That’s the approximate number of dances Schubert wrote throughout his life. Together with his songs these pieces contain some of his most idiomatic music. They are especially noteworthy in their relationship to Austrian folk music combined with an endless melodic variety and subtle, often surprising harmonics.
When I first came across these works it felt that he had poured out these musical ideas, as he was aware there wouldn’t be enough time to work them into full works. So those 400 dances seemed to me like a huge library ( or stoneyard ) of unused musical ideas, which would have had the thematic potential to be turned into hundreds of sonatas and symphonies.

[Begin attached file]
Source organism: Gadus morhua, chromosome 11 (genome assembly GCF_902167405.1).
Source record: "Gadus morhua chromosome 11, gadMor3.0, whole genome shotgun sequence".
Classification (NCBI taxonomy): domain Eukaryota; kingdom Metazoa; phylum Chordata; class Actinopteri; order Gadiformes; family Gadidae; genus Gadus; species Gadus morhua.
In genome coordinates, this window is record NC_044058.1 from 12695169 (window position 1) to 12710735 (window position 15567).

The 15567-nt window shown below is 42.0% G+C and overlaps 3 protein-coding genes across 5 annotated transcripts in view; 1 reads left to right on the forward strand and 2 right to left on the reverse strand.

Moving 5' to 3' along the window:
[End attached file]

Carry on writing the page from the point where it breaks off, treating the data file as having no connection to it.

Anton Webern was a great admirer of Schubert’s dances and orchestrated 6 of them.
Here are some examples plus the Webern version.

This last set Webern orchestrated in 1928, and conducted it in 1932. Here is the rare recording.